Concerned about ETFs

Discussion in 'ETFs' started by lxor, Apr 7, 2009.

  1. lxor


    I am becoming concerned about ETFs distorting the market value of underlying securities. This is not a big issue yet, but as they become more and more popular the securities they contain will start moving in unison because of arbitrage, irregardless of their underlying value. Both price and volume will change to match the index as the components are fixed.

    There are several other question related to ETFs such as: how will illiquid securities react to large ETF/index moves, people can front run the arbiters in those situations, and those underlying securities will have to be purchased/sold to match the index. Has anybody here tried doing this?

    My real concern is the first point.
    Anybody else has a problem with this?
  2. lxor


    Sorry, just to clarify, the demand for the whole ETF/index will drive prices not underlying value of any single security.
  3. 50_luma


    it is a big problem for me already, it was much easier figuring out individual stock's buyers and sellers, now most of time i feel like i'm trading sp futures
  4. cvds16


    you guys worry too much ... :D
  5. that is a legit concern however you have to consider the individual securities and their weightings in the index - take small caps for example. There are illiquid securities in the R2k but most of them only make up a very small portion of the index.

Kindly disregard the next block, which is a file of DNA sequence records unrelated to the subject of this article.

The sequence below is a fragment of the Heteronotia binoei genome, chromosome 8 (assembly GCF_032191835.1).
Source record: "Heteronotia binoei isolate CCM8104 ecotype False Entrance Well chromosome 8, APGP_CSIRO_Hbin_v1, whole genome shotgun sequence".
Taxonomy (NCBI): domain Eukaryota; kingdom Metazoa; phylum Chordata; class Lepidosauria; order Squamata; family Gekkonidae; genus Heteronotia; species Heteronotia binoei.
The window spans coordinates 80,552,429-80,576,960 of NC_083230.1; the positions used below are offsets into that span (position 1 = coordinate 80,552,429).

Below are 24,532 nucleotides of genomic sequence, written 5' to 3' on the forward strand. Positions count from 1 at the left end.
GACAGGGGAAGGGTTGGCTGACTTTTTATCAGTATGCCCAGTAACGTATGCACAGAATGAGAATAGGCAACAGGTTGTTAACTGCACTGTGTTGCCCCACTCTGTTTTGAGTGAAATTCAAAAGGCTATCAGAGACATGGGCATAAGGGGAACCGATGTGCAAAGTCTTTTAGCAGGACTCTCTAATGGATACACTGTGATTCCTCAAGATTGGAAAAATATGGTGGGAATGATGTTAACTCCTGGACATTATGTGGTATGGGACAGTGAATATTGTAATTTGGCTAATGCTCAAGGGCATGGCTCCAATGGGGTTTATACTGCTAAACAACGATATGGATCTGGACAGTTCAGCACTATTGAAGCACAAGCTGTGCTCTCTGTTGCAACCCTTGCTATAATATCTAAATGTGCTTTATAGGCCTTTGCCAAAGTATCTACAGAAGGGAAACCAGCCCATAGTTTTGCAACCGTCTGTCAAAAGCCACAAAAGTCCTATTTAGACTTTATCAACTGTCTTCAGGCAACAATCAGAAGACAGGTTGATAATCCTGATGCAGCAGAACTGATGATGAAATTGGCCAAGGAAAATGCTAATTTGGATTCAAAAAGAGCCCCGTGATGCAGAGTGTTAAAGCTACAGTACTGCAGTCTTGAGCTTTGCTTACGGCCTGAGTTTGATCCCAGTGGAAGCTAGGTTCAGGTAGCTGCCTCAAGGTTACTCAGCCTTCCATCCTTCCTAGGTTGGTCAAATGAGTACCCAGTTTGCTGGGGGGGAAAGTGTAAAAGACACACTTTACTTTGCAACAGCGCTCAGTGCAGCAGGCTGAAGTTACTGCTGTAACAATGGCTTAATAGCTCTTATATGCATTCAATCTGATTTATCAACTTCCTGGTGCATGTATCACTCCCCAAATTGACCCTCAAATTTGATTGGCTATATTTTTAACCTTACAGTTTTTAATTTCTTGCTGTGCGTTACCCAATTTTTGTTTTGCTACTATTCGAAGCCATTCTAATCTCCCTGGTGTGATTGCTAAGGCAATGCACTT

I think you need to look at the opposite side of the coin - the ETF moves in unison with the value of the underlying securities not the other way around. If one name in the index goes down then the index as a whole should also reflect this weighted movement and the ETF's price will move as a result. Any arb situation would be to keep the ETF in line with the underlying not the other way around.
  6. lxor


    Ok, I do agree with your first point.

    The general public however buys and sells because their co-workers, neighbors and friends did it, not because of fundamentals or technicals. Now they will rigidly move the entire index when they do it. This alters the price swings of of the individual components to that of the whole index. Traders do the same thing when trading, and though they might be more informed they still cause all components to move in unison. This could make trading and investing in individual securities unattractive as ETF volumes increase.

    If the large ETF get fractured into thousands of smaller ones relying on smaller indexes or more individual selection this situation should improve, the basic problem would still be present though to a much smaller degree. This is currently occurring, and as long as money is rebalanced between large indexes and the smaller ones we should be ok.
  7. Hi, could you please elaborate a bit on this please?
  8. 50_luma


    If I knew how to, I would take a sample of stocks listed on NYSE that are part of sp500 index and run a test to see how much their intraday movement is correlated to spy or sp futures for different periods, lets say 2007-2009 against 2001-2004

    my feeling is that the correlation has increased during the last couple of years due to increase in the number of ETF's and computer trading and made it harder for traders like myself to make predictions on individual stocks
  9. lxor


    I guess the Kaufmann report confirms some of my concerns from year and a half ago. I'm not against all ETFs, just against large concentration of money in a single artificial index.

    Don't believe me? Then tell me what would happen if one of the largest components were dropped from the S&P 500 index tomorrow.
  10. People would sell the old member and buy into the new one??
    #10     Nov 12, 2010